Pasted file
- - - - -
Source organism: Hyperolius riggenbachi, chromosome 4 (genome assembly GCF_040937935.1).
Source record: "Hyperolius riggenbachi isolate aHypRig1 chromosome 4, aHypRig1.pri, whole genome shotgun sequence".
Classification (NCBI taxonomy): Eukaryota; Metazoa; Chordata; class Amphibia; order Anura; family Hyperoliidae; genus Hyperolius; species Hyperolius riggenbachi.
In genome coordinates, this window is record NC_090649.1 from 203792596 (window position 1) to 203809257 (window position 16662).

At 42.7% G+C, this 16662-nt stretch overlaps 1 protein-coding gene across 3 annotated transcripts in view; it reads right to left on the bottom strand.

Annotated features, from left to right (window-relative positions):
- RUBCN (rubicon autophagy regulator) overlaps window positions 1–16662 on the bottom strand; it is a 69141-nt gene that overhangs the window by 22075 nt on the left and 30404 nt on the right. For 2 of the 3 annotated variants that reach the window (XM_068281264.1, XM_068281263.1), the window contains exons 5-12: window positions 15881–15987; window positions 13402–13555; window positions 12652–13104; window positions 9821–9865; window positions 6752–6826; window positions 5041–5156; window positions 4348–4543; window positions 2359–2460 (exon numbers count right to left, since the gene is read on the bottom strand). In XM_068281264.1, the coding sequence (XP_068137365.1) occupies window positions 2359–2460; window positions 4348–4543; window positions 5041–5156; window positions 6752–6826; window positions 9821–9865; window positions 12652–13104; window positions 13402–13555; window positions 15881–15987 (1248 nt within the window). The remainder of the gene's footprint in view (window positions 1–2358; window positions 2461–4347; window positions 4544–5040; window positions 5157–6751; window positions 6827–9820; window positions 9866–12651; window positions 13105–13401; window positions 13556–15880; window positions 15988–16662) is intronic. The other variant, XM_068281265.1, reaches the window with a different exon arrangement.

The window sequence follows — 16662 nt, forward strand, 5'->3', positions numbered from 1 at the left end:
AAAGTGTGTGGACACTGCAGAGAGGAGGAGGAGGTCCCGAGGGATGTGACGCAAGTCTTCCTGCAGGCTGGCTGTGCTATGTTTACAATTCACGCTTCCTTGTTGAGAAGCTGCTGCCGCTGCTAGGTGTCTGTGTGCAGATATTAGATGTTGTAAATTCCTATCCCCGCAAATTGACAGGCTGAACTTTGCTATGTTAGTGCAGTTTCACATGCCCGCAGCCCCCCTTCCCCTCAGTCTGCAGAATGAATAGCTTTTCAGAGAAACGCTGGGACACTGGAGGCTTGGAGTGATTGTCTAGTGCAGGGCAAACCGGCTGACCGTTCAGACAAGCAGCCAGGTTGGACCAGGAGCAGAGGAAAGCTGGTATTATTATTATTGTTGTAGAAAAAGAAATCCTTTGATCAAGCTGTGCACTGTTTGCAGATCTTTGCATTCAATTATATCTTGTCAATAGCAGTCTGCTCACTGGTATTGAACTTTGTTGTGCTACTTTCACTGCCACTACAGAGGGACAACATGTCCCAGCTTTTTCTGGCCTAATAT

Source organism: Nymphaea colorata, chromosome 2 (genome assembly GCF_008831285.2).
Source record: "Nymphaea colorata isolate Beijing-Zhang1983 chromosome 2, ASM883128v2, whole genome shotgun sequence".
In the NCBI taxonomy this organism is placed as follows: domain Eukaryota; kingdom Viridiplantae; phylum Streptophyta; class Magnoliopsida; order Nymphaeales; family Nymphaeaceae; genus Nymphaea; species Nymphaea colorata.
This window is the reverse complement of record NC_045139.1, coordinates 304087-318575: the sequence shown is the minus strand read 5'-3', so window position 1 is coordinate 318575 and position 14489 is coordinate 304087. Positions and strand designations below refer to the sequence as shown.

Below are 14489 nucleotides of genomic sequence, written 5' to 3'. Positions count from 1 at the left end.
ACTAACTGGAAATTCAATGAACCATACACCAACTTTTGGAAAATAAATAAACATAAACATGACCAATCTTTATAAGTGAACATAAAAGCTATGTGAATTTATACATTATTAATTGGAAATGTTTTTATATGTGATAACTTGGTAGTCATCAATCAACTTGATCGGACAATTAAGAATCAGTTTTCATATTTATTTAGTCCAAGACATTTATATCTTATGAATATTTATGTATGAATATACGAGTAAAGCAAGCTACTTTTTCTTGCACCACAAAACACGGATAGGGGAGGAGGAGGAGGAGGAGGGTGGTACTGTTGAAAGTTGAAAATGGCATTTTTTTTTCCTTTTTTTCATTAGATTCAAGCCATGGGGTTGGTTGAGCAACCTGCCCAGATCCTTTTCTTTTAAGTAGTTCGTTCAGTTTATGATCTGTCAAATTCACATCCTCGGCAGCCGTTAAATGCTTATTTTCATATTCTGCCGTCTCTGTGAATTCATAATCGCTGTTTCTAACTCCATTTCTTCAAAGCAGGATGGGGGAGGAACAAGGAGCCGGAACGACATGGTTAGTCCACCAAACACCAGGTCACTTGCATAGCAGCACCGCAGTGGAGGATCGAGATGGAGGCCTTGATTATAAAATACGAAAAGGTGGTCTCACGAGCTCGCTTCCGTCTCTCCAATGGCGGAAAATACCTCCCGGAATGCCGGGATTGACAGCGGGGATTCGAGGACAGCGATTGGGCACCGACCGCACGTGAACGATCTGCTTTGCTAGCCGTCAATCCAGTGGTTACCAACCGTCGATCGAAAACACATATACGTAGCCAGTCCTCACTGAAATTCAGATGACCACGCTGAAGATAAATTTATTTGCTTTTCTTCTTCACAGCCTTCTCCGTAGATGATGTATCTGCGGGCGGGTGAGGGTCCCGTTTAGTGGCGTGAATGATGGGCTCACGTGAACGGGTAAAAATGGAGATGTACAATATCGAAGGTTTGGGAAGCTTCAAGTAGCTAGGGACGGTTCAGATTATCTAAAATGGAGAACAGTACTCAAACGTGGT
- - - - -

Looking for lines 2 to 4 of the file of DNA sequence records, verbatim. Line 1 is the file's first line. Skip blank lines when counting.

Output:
Source record: "Hyperolius riggenbachi isolate aHypRig1 chromosome 4, aHypRig1.pri, whole genome shotgun sequence".
Classification (NCBI taxonomy): Eukaryota; Metazoa; Chordata; class Amphibia; order Anura; family Hyperoliidae; genus Hyperolius; species Hyperolius riggenbachi.
In genome coordinates, this window is record NC_090649.1 from 203792596 (window position 1) to 203809257 (window position 16662).